Adopting a cat with FIV and why it is important
What is FIV?
FIV is short for feline immunodeficiency virus, which is an infectious retroviral disease in cats. FIV is often mistakenly called “Feline AIDS,” or “Cat HIV,” resulting in panic in some adopters. Many questions and myths exist about FIV, commonly resulting in FIV+ cats waiting twice as long to find an adopter as our regular residents. FIV+ Cats can (and often do) live long, healthy lives, just like other non-infected cats, with just a few changes made to their routine and care.
What are the symptoms of FIV?
When the cat is first infected, it may run a fever or have swollen lymph nodes. Following that, cats may not show any symptoms of suppressed immune system for weeks, months, or years. In its most advanced stage, cats become more susceptible to outside forms of infection and disease. That is why itis important to have your cat seen by the vet if he or she is showing early signs of illness.
What are common health concerns for FIV+ Cats?
As well as their increased risk fighting off viral infections, FIV+ cats are prone to common infections in the skin (often in patches of itchy missing hair), periodontal disease or gum inflammation, diarrhea, and urinary tract infections. These areas should receive attention on your regular veterinary checkups, and be counteracted with good diet.
How is FIV spread?
FIV is only spread through deep bite wounds from an infected cat, mating, or passed on genetically from mother to kittens. It is most often seen in unaltered, roaming male cats that enter into territory conflict with other males.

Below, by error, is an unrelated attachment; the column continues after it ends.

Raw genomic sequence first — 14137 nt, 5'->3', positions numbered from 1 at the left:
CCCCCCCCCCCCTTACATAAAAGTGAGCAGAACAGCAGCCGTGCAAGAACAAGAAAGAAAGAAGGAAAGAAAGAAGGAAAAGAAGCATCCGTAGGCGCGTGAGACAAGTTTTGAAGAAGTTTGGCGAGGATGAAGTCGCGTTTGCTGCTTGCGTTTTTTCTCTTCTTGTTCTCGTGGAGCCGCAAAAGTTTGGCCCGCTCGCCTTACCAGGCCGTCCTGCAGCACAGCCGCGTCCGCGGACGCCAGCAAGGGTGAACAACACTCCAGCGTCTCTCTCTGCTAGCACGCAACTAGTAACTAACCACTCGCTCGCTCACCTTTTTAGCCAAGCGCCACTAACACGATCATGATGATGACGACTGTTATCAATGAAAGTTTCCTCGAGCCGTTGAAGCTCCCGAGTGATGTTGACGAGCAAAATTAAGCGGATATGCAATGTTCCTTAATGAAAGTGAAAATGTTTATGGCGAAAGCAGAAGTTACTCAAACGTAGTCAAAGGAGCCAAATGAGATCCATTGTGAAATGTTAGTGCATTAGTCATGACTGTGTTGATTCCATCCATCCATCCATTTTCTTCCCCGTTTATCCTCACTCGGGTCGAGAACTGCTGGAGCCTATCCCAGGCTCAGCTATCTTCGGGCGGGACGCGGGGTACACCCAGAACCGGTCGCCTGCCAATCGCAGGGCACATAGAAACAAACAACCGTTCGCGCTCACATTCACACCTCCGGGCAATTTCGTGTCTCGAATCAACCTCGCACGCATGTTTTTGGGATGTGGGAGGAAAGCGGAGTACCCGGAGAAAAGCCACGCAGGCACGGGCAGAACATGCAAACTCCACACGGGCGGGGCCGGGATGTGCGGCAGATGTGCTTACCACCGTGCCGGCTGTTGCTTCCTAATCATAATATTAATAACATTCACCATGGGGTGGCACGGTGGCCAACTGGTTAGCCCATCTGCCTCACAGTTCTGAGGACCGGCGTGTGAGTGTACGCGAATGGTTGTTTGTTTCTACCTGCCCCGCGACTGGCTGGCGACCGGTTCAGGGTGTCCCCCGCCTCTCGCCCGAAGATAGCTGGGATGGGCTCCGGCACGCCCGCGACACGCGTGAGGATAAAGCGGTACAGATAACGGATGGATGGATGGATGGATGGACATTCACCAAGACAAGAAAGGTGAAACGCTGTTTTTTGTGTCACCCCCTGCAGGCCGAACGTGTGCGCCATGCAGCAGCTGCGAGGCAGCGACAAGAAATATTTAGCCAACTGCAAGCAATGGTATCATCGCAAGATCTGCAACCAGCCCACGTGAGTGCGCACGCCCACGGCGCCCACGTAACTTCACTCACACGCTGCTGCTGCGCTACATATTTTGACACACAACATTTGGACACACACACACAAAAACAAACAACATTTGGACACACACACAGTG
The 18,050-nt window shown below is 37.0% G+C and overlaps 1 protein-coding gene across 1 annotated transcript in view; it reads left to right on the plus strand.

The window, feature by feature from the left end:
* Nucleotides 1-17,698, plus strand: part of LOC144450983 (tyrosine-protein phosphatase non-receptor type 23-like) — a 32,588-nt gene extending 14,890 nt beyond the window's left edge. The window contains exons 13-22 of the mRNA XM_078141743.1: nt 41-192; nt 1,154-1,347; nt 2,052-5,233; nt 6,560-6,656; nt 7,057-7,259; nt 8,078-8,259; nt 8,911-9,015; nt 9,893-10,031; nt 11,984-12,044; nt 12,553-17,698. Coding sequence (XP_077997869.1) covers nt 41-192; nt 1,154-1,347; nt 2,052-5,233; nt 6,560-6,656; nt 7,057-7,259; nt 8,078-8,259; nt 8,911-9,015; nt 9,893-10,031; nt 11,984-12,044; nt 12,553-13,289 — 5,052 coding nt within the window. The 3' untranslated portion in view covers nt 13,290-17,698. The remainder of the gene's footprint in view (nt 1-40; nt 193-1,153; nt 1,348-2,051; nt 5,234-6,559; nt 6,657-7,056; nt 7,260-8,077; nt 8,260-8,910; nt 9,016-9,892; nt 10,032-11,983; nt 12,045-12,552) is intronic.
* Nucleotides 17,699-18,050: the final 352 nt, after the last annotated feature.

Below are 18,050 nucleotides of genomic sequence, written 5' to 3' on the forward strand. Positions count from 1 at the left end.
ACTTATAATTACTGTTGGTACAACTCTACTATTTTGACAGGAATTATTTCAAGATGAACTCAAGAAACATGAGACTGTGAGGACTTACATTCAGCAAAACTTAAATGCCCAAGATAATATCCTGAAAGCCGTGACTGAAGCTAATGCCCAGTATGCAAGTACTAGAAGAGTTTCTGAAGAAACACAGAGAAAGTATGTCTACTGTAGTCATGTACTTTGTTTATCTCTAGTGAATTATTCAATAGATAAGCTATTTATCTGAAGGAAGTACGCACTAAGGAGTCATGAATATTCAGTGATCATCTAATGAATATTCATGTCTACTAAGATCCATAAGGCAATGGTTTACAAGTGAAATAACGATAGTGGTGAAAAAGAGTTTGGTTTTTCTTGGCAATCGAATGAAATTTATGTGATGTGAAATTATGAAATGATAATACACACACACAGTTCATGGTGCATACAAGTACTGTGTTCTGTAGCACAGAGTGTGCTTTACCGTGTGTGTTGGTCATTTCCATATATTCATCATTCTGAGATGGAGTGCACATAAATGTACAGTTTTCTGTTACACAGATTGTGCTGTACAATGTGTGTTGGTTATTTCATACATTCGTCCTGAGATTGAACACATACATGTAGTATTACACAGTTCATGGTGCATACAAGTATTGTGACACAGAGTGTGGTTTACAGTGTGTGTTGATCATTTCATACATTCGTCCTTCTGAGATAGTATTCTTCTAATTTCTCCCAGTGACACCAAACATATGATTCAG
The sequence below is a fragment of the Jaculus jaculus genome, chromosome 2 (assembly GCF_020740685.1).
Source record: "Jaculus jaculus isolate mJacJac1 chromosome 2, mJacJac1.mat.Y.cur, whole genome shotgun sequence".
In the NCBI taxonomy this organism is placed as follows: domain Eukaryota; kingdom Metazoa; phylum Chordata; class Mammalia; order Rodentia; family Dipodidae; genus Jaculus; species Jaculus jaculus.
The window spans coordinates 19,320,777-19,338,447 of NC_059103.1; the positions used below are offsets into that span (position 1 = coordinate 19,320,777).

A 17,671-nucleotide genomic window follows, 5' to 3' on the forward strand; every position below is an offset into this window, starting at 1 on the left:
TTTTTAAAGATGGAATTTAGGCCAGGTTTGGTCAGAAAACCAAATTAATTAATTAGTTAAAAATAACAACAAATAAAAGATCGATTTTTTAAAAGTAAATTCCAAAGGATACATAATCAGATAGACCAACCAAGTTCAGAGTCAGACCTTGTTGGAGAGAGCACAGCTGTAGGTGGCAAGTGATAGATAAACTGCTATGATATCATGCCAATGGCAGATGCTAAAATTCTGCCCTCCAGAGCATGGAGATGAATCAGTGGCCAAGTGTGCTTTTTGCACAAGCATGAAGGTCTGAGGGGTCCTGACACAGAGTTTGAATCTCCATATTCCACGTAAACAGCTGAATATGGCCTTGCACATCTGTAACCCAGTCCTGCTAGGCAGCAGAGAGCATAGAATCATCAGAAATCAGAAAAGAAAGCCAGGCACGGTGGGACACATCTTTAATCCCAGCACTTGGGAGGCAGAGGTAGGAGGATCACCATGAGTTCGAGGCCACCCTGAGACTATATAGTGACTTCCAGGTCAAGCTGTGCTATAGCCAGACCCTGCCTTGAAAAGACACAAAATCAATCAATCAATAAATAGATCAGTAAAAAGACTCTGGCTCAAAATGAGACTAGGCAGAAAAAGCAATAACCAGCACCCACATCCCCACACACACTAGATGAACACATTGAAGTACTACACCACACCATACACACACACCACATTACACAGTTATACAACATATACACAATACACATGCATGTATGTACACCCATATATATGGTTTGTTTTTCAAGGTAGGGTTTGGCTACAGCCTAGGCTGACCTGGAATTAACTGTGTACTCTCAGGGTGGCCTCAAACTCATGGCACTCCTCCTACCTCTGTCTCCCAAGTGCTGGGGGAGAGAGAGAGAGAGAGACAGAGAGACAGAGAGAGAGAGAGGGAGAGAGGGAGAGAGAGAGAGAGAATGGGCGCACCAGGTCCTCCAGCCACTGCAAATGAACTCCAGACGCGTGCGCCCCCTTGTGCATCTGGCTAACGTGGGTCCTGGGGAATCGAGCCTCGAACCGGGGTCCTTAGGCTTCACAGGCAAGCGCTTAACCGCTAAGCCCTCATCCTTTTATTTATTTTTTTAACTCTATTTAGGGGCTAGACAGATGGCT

Can it infect me or my other pets?
FIV is specific to felines, and cannot affect other species of animals. It can be spread, however, to other cats through mating or bite wounds (uncommon even with disgruntled cohabitants). It is not passed casually, as with Feline Leukemia. Transmission is uncommon in altered, inside felines.
How long do FIV+ cats typically live?
FIV has not been proven to cause a direct drop in life expectancy, and often live in the standard lifespan for cats kept indoors, 15-18 years of age. With regular vet visits, it is not uncommon to have such cats live longer!
What to Expect Owning an FIV+ Cat
Cats with FIV have a compromised immune system virus, so it is strongly recommended that FIV+ Cats remain as indoor cats. This helps to prevent their exposure to other viruses carried by wild cats, and reduces the chance that they may get into an accident that they will have a hard time recovering from. They should have clean, regulated environments much the same as any other cat.
While most cats go to the vet once-a-year, it is usually a good idea to make more frequent visits to your vet when owning an FIV+ cat. The American Association of Feline Practitioners (AAFP) recommends checkups at least twice-a-year. If you notice your FIV cat is acting under the weather, do not hesitate to take them for a checkup. Cats do not pass away from FIV, but if there is an underlying viral or bacterial infection, their body has a difficult time mounting a defense. Lots of FIV+ cats do not begin to show symptoms of a weakened immune system until late in life, when many cats’ immune systems naturally begin to slow down
Why should I adopt an FIV+ Cat?
Adopting an FIV+ Cat can be a wonderful opportunity to give an otherwise down-and-out cat a chance at living in a loving home. In the early 90s, much less was known about FIV, and as a result some vets today that aren’t up-to-date on the latest information about the condition still prefer to euthanize all FIV+ cats based on outdated information. It was incorrectly thought for some time that there was a correlation between FIV and the deadly Feline Leukemia virus. We now know considerably more about FIV than those days, and the AAFP does not suggest euthanasia for FIV+ cats. Despite how scary FIV may sound, these cats can and deserve to live a normal, happy, affection filled lives!